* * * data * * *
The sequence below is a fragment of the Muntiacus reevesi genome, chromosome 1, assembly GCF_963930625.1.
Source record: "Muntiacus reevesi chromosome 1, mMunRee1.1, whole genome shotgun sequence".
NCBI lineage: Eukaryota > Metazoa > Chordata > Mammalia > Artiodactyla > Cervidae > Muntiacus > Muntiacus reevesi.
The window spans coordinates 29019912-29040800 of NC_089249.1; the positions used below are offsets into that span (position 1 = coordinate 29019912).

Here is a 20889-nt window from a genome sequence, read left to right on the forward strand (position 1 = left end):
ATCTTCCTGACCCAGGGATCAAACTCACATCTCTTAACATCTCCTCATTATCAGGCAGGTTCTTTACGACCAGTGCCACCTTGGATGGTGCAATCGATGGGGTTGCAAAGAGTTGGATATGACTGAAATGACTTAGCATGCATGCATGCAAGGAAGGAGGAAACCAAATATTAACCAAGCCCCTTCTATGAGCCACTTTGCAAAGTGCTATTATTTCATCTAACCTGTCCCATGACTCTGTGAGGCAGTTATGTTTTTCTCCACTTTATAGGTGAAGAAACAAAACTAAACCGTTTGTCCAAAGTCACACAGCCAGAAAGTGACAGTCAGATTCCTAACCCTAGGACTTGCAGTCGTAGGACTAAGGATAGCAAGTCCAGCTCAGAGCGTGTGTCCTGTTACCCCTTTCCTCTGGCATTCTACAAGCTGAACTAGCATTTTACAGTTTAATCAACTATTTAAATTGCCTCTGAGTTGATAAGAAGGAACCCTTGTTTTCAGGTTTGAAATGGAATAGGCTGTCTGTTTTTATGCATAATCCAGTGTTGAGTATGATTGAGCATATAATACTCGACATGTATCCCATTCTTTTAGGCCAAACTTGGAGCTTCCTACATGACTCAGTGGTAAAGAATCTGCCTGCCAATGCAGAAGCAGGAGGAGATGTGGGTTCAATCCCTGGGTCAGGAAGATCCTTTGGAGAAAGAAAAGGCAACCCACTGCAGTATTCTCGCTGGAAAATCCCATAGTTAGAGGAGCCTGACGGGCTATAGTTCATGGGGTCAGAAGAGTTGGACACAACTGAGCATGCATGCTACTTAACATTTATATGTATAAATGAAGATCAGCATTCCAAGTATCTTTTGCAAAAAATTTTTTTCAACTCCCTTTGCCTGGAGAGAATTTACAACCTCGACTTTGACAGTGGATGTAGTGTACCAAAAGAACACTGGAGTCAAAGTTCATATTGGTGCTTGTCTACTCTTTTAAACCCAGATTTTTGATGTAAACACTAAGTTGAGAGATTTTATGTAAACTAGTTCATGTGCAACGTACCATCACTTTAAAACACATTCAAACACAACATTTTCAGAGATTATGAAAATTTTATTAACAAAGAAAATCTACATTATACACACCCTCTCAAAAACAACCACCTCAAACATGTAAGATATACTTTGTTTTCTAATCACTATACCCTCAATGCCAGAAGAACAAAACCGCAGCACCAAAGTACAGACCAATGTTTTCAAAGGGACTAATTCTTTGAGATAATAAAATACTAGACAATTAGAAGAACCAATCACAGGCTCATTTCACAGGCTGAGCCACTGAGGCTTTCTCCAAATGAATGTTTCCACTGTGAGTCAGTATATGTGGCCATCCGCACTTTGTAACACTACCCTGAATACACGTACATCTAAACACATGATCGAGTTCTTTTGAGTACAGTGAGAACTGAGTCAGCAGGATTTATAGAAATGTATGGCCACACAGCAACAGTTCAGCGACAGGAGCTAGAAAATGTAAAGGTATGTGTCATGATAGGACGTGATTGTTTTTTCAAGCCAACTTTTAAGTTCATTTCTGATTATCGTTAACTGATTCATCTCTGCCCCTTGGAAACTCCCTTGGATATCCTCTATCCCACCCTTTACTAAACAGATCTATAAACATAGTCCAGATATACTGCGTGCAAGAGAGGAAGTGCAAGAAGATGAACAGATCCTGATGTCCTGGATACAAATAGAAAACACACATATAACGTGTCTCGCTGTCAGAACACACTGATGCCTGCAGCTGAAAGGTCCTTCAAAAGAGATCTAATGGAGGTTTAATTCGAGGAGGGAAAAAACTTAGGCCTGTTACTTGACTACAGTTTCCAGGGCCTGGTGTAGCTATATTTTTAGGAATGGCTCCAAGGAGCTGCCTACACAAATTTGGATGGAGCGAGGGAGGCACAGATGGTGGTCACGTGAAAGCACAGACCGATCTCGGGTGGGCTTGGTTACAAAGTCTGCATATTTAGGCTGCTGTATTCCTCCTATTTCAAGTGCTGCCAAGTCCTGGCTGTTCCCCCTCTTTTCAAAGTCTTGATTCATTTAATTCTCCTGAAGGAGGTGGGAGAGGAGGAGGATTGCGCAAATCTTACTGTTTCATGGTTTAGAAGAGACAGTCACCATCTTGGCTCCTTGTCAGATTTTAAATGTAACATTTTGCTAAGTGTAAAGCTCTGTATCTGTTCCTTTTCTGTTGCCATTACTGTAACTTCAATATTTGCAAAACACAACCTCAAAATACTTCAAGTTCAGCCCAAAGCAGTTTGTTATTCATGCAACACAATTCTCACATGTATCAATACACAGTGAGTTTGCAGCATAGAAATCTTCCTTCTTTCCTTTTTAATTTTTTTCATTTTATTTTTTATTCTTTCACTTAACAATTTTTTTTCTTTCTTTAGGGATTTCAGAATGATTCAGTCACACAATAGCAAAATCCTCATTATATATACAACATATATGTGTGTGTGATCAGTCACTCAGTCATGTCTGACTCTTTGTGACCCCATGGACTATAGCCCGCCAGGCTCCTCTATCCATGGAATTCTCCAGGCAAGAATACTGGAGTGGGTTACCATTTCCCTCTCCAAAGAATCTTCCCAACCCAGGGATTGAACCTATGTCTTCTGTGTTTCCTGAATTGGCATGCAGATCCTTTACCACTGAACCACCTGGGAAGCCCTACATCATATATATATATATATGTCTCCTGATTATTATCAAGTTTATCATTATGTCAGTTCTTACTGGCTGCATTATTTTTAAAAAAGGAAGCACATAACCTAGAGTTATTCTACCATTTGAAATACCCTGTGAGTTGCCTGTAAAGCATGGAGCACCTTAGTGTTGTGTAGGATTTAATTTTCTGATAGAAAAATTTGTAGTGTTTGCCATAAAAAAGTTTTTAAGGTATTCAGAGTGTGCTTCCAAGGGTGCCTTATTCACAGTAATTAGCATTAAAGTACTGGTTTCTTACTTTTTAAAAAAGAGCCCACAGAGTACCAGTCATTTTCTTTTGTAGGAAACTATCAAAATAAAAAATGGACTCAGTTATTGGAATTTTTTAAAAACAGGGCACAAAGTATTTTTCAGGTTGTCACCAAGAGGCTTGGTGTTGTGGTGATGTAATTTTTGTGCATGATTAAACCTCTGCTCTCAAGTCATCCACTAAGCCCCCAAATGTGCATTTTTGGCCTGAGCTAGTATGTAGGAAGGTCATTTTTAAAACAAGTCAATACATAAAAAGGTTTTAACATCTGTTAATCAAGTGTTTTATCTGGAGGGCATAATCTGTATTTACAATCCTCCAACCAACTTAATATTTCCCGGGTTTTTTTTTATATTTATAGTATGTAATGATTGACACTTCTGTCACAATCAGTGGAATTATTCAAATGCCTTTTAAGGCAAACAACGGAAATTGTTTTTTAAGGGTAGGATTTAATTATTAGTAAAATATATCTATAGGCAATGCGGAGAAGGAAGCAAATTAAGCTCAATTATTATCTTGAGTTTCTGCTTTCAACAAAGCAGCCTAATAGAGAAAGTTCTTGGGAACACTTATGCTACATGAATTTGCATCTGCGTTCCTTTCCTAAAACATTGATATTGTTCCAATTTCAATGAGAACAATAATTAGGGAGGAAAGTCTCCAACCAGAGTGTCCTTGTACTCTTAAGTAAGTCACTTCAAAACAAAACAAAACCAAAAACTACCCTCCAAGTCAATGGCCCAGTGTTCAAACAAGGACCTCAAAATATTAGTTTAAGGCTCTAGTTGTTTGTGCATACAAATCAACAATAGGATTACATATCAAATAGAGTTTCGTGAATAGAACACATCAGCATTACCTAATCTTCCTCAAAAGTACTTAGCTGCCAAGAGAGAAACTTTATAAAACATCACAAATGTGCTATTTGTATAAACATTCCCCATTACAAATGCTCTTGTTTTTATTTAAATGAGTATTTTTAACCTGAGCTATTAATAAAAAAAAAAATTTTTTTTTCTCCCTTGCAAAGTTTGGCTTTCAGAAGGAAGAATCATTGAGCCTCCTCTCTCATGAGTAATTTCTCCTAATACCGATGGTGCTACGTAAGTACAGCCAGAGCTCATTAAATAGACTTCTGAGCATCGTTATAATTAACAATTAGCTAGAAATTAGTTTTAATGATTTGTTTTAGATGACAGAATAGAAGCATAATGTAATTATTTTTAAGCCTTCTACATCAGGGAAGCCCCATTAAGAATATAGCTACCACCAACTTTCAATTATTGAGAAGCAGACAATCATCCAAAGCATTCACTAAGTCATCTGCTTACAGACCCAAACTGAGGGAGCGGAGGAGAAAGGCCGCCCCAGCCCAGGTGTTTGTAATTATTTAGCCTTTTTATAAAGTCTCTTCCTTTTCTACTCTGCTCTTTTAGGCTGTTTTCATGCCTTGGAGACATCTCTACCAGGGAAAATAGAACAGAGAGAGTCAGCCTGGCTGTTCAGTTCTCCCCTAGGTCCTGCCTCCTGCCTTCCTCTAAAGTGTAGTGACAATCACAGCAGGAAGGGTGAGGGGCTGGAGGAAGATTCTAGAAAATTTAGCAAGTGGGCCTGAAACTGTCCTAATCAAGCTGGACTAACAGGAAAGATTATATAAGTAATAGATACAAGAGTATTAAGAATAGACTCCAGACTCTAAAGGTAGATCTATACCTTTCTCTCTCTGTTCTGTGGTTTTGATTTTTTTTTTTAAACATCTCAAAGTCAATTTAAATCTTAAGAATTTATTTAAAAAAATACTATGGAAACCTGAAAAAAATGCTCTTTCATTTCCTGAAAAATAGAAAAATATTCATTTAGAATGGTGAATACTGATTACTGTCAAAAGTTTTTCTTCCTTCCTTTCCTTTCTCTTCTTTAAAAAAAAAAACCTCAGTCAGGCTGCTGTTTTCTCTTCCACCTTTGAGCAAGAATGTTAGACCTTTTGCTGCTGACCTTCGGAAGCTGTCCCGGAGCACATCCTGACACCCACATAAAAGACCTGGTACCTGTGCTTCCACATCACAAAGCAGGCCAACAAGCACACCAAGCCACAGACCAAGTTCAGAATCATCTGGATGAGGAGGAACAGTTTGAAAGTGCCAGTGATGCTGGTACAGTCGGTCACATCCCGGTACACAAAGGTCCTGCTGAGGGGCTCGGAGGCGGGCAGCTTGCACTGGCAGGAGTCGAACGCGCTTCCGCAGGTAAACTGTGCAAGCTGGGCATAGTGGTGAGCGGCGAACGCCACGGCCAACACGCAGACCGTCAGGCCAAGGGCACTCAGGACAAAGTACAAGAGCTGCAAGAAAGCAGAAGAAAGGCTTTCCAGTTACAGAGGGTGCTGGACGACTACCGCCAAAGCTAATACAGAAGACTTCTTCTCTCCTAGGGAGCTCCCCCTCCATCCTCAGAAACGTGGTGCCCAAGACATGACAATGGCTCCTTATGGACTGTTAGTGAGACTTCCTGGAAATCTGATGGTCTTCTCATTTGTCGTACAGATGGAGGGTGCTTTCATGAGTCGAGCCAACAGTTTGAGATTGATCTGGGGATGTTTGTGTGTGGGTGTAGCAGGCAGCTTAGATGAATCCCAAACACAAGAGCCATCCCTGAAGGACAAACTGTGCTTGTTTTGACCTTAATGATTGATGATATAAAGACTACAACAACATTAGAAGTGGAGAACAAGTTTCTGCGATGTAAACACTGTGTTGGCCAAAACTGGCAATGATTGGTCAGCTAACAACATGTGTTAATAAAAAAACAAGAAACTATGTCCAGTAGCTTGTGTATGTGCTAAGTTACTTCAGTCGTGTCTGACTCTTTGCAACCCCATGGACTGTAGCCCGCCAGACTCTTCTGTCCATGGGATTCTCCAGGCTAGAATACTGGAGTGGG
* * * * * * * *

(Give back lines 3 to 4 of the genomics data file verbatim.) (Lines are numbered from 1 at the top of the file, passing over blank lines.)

NCBI lineage: Eukaryota > Metazoa > Chordata > Mammalia > Artiodactyla > Cervidae > Muntiacus > Muntiacus reevesi.
The window spans coordinates 29019912-29040800 of NC_089249.1; the positions used below are offsets into that span (position 1 = coordinate 29019912).